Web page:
When I arrived at Divine Pearl, a secret Sri Lankan military camp that lay ninety-five kilometres from Colombo, it was quite late in the evening. DP was a prison camp built by the British colonizers to house hardened criminals. Though the façade resembled the palace of a feudal overlord, it was a fully equipped jail designed to hold prisoners securely and to torture them in many ingenious ways. The main building had twenty-two cells spread across three floors, and three rooms called prayer rooms that were used for interrogation. In a small building adjacent to it were offices and rooms for the officials. DP stood atop a hill in the middle of a hundred-acre tea plantation. We were subjected to a thorough frisking before being allowed in, even though we had special sanction from the president himself.
We were there for pre-production work on a movie, The Woman Behind the Fall of the Tigers, that Transnational Pictures was producing in collaboration with the Sri Lankan government. The crew comprised of me – Peter Jeevanandam, the scriptwriter – the director Christie Alberto from Scotland, his girlfriend and cinematographer Mary Ann, Tony Bernard who was one of the producers and Charles Samaraveera, a top official in the cultural ministry and a close confidant of the president. The camp in- charge, Colonel D’Silva, and his entourage treated us with a great show of hospitality. This could be attributed to the typical fancy third-world citizens have for Hollywood, or perhaps it was because the government had shown special interest in this project. The movie was an effort by the Sri Lankan government to whitewash the atrocities that had been committed in brazen violation of human rights during the civil war. But we planned to use the opportunity to portray how anti-democratic stances within a movement can fragment and weaken the revolution itself. Christie had picked me to write the script since I had spent several years with the Tigers working on a movie project during Prabhakaran’s time, but had been forced to flee for my life without completing it.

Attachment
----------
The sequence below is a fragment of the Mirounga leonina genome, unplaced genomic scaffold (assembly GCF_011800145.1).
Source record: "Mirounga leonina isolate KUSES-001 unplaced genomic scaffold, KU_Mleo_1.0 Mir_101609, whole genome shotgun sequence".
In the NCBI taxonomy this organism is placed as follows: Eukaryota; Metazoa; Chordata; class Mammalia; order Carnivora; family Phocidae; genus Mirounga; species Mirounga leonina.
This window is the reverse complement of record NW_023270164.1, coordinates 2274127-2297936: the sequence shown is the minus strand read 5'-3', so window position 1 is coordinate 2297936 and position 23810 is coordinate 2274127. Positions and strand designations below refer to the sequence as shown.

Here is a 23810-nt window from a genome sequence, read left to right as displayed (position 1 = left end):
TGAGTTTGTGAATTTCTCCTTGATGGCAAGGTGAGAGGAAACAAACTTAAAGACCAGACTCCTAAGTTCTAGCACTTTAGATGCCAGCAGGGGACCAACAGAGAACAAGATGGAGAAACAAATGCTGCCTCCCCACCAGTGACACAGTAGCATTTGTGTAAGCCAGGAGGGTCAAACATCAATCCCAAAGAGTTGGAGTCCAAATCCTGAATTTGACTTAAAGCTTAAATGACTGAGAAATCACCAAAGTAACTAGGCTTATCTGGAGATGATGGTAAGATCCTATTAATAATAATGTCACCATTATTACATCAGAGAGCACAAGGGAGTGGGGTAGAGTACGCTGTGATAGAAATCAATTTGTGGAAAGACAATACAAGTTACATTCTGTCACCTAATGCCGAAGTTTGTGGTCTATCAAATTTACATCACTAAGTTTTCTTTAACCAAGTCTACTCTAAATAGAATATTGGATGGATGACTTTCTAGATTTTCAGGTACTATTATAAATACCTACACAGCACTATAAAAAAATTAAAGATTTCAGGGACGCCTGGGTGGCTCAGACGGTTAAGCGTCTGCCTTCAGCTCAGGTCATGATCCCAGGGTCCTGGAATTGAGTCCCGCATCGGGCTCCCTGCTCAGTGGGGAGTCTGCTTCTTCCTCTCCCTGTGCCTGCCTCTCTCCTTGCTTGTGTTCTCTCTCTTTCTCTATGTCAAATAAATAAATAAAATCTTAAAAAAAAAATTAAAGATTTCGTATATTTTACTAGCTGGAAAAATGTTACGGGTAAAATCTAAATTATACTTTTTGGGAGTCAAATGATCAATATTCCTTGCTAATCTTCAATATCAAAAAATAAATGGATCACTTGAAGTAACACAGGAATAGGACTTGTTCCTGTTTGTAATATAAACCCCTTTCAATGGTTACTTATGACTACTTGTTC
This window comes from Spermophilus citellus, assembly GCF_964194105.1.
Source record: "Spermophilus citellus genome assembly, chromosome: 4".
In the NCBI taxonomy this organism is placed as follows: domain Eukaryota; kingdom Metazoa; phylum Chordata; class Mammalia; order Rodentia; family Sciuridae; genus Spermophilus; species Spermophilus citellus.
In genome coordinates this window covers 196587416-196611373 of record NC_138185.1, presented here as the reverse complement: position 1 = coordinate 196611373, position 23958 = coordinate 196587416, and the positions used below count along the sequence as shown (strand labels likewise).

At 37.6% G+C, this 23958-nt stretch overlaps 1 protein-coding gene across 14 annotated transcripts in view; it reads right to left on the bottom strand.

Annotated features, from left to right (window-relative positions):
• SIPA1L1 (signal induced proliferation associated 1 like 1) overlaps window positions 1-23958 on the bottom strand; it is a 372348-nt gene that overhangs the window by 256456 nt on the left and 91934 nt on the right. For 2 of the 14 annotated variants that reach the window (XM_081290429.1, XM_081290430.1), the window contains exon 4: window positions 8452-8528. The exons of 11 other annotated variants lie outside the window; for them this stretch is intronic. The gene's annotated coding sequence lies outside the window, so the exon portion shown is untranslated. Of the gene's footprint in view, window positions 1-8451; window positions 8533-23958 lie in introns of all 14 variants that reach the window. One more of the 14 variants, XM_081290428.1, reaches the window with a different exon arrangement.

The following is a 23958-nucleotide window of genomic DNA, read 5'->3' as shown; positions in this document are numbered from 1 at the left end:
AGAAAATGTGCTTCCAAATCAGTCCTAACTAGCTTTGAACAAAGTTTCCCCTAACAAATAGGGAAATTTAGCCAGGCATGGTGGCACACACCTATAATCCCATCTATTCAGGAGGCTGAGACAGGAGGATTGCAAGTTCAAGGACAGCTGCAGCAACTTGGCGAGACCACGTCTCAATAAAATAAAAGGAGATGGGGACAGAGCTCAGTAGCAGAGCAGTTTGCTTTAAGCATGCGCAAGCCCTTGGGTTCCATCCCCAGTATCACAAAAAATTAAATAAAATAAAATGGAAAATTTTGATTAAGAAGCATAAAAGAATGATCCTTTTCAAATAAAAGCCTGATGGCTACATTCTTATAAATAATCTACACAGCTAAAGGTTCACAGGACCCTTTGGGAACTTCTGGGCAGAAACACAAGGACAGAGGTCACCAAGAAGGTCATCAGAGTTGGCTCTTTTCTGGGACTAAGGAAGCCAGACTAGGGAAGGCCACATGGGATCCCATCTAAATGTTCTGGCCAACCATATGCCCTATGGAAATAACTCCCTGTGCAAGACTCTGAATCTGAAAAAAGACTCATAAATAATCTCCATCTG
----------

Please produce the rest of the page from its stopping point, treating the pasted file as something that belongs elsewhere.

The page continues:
Colonel D’Silva explained the working of the camp in detail. The most dangerous of the Tigers were housed in this camp. They could not be rehabilitated or reintroduced into society, as neither liberty nor torture could change them. Many of them still believed that their dream of a Tamil Eelam could be realized. Some of them had even lost their mental balance. There were prisoners who thought that Prabhakaran was still alive and would come to rescue them. Some of them would suddenly turn violent or attempt to commit suicide. Each one of them had been charged with hundreds of crimes, including mass murder, terrorism and anti-national activities. The trials were prolonged endlessly.
‘And until then?’ Christie asked our guide anxiously.
‘And until then, it’s our responsibility to see that they don’t make trouble. But it’s not easy.’
‘Yes. That is often required. As the prisoners are not ordinary criminals, we have to resort to different methods. Torture without using weapons or inflicting wounds.’
‘How is that done?’